Week 25: The Edge of Viability
by Sharon Tjaden-Glass
A baby cannot survive outside of the womb prior to 21 weeks.
At 23 weeks, it has a 10-35% chance of survival with significant intervention.
At 24 weeks, it increases to the 40-70% range.
At 25 weeks, it’s 50-80%.
At 26 weeks, it’s 80-90%.
In this short time span, some women end their pregnancies. Many of them have received devastating, terminal diagnoses at their 20-week ultrasound scan. Diagnoses that end with the crushing phrases like, “little chance of survival” or even “incompatible with life.”
To obtain an abortion past 20 weeks inspires the ire of millions of anti-abortion advocates. This anger has boiled over into politicized (not medical) terms like “partial birth abortion.”
Yet only 1.2% of all abortions are performed after 21 weeks in the United States.
As I stand here on the edge of viability, I ask my fellow citizens who are the most enraged about second trimester abortions this:
Do you think that I would choose to end this pregnancy for some selfish, frivolous reason?
After having coming so far?
Through nausea and indigestion
Fatigue and weight gain
Only to decide to end this pregnancy because I don’t realize the sanctity of life?
Do you think that I don’t feel the weight of this life inside of me?
Do you trust me to understand what it would mean to end my pregnancy at this point?
Or do you think that I need laws to keep me in my place?
Do you trust me to carry this life?
Do you really care about my child?
Do you really care about me?
And if you say that you do…
Does your concern for the well-being of my child end once it’s in my arms?
Would you do an about-face once my child is born and tell me now it’s your responsibility, not the government’s?
Do you care whether my child and I have an income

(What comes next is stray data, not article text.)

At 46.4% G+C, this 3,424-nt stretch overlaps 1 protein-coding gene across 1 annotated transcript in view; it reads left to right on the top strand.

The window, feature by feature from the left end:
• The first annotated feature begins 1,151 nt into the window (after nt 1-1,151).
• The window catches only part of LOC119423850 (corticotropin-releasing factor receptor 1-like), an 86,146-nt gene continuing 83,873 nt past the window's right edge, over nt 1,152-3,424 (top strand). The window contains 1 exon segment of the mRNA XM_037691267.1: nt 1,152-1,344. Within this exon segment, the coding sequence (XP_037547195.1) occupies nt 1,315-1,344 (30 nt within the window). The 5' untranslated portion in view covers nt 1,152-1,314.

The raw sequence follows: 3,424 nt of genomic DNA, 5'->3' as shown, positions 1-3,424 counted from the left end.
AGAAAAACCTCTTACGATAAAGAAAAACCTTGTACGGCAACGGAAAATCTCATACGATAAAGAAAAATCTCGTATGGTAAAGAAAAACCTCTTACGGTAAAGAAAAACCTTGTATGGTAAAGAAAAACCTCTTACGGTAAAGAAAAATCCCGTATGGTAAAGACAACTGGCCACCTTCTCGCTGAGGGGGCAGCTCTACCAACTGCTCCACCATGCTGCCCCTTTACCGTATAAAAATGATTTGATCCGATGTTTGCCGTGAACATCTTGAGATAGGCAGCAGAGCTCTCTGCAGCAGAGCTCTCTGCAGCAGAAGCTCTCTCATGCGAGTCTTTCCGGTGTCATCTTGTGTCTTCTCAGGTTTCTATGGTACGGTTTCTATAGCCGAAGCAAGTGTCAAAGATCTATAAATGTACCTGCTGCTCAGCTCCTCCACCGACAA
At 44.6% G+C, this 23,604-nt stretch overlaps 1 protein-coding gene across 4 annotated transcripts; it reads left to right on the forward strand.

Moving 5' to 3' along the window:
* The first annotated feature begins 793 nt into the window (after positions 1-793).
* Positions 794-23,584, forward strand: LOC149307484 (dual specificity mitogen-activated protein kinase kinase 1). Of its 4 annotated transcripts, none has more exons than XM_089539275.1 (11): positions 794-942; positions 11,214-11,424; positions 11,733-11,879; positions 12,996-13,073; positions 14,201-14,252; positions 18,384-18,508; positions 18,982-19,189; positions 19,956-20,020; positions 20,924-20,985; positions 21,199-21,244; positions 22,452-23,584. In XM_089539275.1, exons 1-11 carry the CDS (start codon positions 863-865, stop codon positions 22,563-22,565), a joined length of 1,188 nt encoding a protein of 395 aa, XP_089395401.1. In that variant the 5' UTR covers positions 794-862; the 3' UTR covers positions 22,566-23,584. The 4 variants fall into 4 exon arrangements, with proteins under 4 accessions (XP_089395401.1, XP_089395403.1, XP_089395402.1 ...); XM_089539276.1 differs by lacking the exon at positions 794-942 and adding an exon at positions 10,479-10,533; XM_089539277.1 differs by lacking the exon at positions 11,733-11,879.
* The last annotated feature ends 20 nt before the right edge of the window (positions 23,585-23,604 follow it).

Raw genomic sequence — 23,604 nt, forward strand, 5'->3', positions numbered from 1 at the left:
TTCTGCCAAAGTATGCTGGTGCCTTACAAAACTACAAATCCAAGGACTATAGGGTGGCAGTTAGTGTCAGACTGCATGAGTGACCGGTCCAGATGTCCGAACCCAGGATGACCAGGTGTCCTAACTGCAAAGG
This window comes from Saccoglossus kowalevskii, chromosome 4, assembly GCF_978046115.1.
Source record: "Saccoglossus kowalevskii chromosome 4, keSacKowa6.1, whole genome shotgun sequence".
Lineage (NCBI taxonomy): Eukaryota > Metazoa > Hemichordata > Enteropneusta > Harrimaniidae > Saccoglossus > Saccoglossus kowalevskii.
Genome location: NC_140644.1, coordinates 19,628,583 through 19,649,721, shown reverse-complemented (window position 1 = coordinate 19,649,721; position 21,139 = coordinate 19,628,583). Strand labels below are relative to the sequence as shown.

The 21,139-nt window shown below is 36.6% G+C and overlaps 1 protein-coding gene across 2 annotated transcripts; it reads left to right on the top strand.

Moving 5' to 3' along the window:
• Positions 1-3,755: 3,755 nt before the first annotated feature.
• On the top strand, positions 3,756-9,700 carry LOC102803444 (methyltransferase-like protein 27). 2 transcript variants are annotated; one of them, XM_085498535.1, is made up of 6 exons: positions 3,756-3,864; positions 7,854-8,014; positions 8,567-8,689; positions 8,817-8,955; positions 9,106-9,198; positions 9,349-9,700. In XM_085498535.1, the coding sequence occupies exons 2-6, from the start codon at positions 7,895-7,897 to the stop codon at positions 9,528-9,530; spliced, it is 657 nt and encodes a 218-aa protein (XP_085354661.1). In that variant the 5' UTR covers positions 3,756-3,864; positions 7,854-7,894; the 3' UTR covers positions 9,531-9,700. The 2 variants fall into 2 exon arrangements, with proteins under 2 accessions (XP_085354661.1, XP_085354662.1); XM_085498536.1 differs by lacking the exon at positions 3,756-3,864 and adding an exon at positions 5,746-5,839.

while I recover from the stretching, the pushing, the tearing, the leaking, the constant waking, the weeping?
Does your heart break like mine does when I have to return to work just six weeks later?
If we want to respect the sanctity of life, that means respecting the mother who carries that life as well.
It means not turning up your nose when someone bemoans our nation’s lack of guaranteed, paid maternity leave.
It means not decrying the fact that your taxes are used to pay for programs like Medicaid, WIC, Head Start, food stamps, and subsidized childcare.
It means not demonizing clinics like Planned Parenthood, which millions of women rely on for their health care services.
It means that you don’t flag down a store’s security guard to report that a woman is breastfeeding her child in public.
To me, the terms “pro-life” and “pro-choice” don’t completely encapsulate what we’re talking about.
What is “life” without health?
Who “chooses” death over life?
These are the questions that the terms “pro-life” and “pro-choice” evoke. And I think they entirely miss the point.
I believe and will always believe that pregnant women feel the weight of the life inside of them.
It can be exhilarating.
It can be terrifying.
But I don’t think that pregnant women feel nothing.
To characterize the need for second trimester abortion restrictions as a way to “keep women from killing children” does a great disservice to what many of these mothers and fathers face when they walk out of the doors of their 20-week ultrasound.
Reeling from the worst possible news.
Figuring out whether to or how to end the pregnancy
Determining if they’ll have to travel to another state in order to do so
Wondering if they will be expected to “explain” to family, friends, co-workers, and even acquaintances why they are ending the pregnancy.
Waiting for judgment to fall on them.